A Great Poster in a Lean Hospital Lab – Asking Why
As a student of Dr. W. Edwards Deming's books and teachings, I'm not a big fan of slogans and posters in the workplace.
Last week, visting a hospital laboratory to do research for my upcoming book Healthcare Kaizen: Engaging Front-Line Staff in Sustainable Improvements, I saw the following poster hanging over a metrics display board where team meetings are held:
When they talk about “outliers,” they mean any test result that took longer than their threshold for a given department. Before the start of their Lean journey, the lab could measure the number of test results as a percentage of their daily testing.
Many years into their Lean journey, this is now expressed as an integer – often 0 or maybe just 1 or 2 tests a day that exceed the standards for excellent care. Each individual outlier is discussed by the team (in a timely manner) to understand what the problem was in the system or the process – not laying blame on any individual.
In the spirit of Lean problem solving, they ask “why?” and often pursue a “5 whys” line of thinking (a theme that's common across Lean Healthcare, Lean Manufacturing, and Lean Startups even).
After practicing this approach, they came up with the pictured sign. Asking why (a test result took so long) helps patients tomorrow (by reducing or eliminating those causes of delay and poor quality).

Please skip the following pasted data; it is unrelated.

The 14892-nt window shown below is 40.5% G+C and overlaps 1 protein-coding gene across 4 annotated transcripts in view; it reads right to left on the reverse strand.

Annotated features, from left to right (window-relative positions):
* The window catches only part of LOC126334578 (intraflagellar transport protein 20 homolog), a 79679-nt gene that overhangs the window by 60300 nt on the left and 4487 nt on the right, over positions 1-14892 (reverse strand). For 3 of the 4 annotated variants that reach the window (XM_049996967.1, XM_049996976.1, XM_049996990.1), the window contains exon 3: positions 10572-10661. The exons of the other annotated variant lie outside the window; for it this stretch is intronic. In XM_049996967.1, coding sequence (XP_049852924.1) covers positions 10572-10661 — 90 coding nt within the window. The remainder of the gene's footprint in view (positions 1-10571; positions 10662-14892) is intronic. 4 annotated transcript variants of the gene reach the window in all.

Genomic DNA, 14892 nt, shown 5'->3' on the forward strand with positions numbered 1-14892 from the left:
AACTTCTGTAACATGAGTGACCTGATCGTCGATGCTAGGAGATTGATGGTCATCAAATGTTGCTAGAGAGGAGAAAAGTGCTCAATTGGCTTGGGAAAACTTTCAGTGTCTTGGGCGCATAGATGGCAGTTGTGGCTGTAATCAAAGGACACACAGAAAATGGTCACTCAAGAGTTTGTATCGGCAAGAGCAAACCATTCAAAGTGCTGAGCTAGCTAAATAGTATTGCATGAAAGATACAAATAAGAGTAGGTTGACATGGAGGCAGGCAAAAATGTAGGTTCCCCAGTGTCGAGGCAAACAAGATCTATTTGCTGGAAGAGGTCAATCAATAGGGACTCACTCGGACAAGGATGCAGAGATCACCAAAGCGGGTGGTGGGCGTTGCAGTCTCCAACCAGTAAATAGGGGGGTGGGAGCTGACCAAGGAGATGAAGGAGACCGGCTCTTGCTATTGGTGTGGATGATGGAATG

The same could be true in a startup – Asking Why Today Helps Customers Tomorrow.
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Thanks for bringing this provocative question forward. It gives me new questions to ask.
I would suspect that now they have so few outliers then it is relevant to ask why for each one since I would imagine that they are now special events. When they started the outliers would have been common, so asking why for each one would have been tampering.
But it begs the question, how do they define their threshold?
(And to be picky, do you mean “integer” or “single digit”? 1,000,000,000 is an integer.)
Rob – Yes, great point on these outliers now being (likely) due to a special cause, not a common cause.
The threshold was defined collaboratively with their customers, based on their clinical needs. It’s not an arbitrary number.
To be picky, 1 is both an integer and a single digit. The number of outliers they have each day tends to be both (including days when it’s zero). The number of outliers can’t be a negative integer, though :-)
Thanks for the comment.